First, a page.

“I am not going to answer your trick questions, Mr. Wisenberg.”


White-Collar Crime: Avoiding Indictment


A. Getting Indicted Is Bad

For most white-collar crime clients, avoiding indictment is the name of the game. Getting indicted is financially and psychologically devastating and typically means a ruined reputation, debarment from doing business with the government, revocation of a professional license and/or the end of the corporate career. The costs of trial preparation and trial will dwarf the costs of trying to convince the prosecutor not to indict. Once you have been indicted, it is almost impossible to convince the government to change its mind and drop the charges. This will leave you with two alternatives-pleading guilty to at least one felony white-collar count or fighting it out in a trial.

B. Learning How to Shut Your Mouth

The gravest errors of white-collar crime suspects are often made in the period just after they learn of an official investigation. The most common mistake that white-collar crime clients make is to try and cover up their activities by altering or destroying documents, ordering their employees to do so, or asking their friends and colleagues, directly and indirectly, to hide the truth. This often convinces a prosecutor to charge the client and is also devastating in court. An innocent person, it will be argued and believed, has no need to engage in a cover-up.

A closely related and equally dangerous pitfall occurs when the client starts falsely denying culpability about the specifics of his alleged offense to everyone in sight, particularly law enforcement authorities. In some jurisdictions this can open the door, during the criminal trial, to a burden-shifting jury instruction known as the False Exculpatory Statements Instruction. This instruction essentially tells the jury that innocent people have no reason to lie, and that the jury can consider the accused’s false explanations in determining guilt or innocence. It is an invitation to convict and, in the hands of a skilled prosecutor, a stake in the heart of the white-collar crime defendant. (Even if the jury instruction is not given, a competent prosecutor can argue the point to the jury.)

You must not to discuss anything about your case with anybody except your attorney and the members of his staff. All inquiries of you by outsiders, whether friends, acquaintances or government agents, should be met with the same reply: “I have an attorney and I am not going to discuss this matter.” Federal agents can also be told that your attorney will get in touch with them. You should ask these agents for their business cards.

If you do not have an attorney yet, you can say that: “I am not going to discuss this matter. I am in the process of seeking [or “I am about to seek”] the advice of an attorney.” The key is to avoid any discussion of substantive matters and to never tell a lie, even when discussing non-substantive matters. Never make up a phony reason for declining to discuss a criminal investigation with a federal agent or an acquaintance. It will come back to haunt you.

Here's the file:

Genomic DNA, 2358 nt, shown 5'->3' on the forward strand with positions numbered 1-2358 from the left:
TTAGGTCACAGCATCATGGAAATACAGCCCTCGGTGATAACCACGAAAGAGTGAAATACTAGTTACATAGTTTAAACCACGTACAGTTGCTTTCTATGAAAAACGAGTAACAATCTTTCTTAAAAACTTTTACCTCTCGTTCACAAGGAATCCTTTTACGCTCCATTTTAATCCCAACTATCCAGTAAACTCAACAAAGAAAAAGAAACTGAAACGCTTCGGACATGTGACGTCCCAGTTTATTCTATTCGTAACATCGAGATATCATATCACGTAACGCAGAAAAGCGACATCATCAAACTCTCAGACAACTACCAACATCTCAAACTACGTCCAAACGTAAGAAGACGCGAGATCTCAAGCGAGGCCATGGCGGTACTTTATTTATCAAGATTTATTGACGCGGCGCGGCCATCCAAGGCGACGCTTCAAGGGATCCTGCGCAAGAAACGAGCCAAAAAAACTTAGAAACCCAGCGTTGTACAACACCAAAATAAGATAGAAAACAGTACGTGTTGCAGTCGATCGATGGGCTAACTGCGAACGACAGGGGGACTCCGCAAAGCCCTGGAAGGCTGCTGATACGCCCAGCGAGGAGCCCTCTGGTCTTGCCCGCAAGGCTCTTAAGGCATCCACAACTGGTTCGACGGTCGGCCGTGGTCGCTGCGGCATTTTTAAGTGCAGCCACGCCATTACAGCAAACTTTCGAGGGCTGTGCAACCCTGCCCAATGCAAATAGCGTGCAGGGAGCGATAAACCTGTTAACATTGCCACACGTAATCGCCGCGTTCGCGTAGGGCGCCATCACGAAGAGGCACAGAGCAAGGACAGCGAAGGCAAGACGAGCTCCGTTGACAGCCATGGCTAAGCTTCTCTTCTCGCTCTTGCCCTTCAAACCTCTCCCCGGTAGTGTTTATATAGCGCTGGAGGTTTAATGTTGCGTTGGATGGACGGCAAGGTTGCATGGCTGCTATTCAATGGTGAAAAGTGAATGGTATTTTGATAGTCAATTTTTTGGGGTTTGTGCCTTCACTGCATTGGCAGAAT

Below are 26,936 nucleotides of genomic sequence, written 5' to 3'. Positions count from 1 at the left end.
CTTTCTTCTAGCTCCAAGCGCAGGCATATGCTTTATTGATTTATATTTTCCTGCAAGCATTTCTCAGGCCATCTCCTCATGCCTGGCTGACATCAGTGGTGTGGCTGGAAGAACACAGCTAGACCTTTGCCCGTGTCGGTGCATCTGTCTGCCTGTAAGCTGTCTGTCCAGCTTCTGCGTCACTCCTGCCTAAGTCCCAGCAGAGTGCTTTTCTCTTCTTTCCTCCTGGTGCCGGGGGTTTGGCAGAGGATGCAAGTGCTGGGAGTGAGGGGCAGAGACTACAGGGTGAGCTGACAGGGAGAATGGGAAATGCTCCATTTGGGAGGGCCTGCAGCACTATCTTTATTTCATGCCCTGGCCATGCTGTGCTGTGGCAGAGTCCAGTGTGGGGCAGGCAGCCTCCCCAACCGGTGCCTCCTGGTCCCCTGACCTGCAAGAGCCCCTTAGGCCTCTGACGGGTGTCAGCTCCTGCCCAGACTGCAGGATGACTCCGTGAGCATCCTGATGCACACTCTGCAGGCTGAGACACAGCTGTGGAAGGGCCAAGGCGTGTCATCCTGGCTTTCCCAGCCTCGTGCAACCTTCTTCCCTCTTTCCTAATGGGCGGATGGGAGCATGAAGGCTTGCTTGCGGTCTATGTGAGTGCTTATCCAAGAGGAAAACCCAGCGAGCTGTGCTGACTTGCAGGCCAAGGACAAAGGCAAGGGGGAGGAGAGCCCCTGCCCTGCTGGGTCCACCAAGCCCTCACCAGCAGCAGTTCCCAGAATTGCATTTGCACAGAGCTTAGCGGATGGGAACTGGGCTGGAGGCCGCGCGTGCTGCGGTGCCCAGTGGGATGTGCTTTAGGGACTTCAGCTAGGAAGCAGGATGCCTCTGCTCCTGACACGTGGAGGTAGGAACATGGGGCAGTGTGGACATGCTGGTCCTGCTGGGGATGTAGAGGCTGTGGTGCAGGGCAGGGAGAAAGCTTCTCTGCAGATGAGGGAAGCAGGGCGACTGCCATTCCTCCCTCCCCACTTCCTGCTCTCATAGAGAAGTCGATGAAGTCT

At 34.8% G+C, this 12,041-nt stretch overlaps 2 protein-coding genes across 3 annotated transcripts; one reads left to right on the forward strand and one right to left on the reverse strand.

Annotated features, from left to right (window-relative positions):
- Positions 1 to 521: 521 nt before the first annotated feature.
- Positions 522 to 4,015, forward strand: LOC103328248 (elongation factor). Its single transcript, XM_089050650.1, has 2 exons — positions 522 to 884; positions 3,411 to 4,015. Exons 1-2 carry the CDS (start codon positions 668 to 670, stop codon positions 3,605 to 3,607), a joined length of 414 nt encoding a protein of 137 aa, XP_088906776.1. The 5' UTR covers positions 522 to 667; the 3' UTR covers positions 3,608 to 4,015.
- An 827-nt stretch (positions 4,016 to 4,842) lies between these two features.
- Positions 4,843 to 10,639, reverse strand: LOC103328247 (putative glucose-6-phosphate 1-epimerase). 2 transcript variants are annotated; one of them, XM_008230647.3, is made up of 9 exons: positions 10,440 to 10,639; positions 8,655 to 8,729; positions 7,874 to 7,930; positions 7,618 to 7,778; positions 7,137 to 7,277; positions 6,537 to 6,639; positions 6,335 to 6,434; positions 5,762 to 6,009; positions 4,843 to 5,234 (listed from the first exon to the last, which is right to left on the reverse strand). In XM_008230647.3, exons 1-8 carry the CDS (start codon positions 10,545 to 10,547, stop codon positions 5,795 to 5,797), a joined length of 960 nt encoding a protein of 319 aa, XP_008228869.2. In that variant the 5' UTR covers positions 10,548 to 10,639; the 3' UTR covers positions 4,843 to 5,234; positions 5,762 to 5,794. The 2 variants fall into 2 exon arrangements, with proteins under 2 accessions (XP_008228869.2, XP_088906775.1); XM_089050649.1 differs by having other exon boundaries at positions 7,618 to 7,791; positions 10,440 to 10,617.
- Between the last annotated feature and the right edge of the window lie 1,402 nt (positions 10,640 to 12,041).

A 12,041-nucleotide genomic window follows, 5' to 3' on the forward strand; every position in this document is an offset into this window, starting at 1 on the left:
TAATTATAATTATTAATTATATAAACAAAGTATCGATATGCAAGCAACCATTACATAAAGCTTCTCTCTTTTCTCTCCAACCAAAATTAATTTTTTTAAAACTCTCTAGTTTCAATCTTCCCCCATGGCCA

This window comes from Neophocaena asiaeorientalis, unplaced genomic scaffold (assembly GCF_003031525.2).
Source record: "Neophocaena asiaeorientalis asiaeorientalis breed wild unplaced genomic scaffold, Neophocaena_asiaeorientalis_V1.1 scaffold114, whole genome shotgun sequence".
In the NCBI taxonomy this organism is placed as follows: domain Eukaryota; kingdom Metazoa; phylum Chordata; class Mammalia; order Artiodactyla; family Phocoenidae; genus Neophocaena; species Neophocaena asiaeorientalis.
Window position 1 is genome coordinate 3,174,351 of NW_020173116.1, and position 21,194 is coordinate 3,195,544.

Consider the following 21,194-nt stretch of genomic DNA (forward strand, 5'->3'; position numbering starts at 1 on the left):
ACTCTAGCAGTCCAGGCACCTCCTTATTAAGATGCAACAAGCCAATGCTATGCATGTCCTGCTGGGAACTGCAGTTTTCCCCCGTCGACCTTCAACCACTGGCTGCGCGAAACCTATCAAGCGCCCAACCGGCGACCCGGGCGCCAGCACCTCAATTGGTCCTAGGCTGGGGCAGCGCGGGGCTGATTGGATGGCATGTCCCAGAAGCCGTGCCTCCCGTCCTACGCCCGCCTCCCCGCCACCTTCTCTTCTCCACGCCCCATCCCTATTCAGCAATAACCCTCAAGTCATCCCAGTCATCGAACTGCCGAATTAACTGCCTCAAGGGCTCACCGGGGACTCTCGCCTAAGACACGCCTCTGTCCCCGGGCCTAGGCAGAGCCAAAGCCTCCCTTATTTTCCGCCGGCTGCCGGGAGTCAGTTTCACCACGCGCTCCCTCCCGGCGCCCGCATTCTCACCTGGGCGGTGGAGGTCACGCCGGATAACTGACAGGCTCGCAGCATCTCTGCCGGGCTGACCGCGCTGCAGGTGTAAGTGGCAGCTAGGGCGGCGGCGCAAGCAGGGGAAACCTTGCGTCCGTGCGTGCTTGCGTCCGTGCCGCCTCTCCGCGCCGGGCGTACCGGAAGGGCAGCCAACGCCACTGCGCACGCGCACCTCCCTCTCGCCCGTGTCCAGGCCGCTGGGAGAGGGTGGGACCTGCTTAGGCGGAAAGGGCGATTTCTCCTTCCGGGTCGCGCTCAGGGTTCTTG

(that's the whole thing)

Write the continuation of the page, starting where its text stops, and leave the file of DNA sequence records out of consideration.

If your friends, associates or employees are about to be questioned by law enforcement agents, or summoned to the grand jury, and they inform you of this, you should remind them that you are represented and will not talk about the case, but you can also urge them to tell the truth. (This must be done in general terms, without any specific discussion of what that truth is.) You can also ask them if they mind talking to your lawyer. Although your white-collar crime lawyer cannot offer them legal advice, he can explain some general principles and recommend counsel for them if they are not represented. You must not personally tell friends or associates anything that can be interpreted as a request on your part for them not to talk to federal agents.

Silence is not the same thing as an affirmative statement that you are represented by counsel (or soon will be) and will not discuss the case. Why is it important to affirmatively state that you are (or are about to be) represented by counsel and that you will not discuss the case? In many situations, your silence can be construed as an admission. If you are in the custody of a state cop or federal agent, you have a right to remain silent and your silence cannot be used against you. But if you are talking to a state cop or federal agent and you are not in custody, or if you are talking with a private citizen, your complete silence can be interpreted as an admission and can be used against you in court. For example, suppose that a co-worker informs you of a pending criminal investigation and accuses you of committing a particular criminal act. If you just sit there and don’t say anything, that co-worker can later testify that you stood silent when he accused you. The jury is free to construe your silence as an admission or confession to the crime. The same thing can happen when a federal agent accuses you of something, as long as his accusation does not take place in a custodial setting. And if you testify at trial that you are innocent, your pre-custodial silence in the face of an accusation will be used to show that you are lying on the stand. The prosecutor will argue to the jury that the explanation you gave on the stand was false, because you did not give that explanation when you were initially confronted and accused.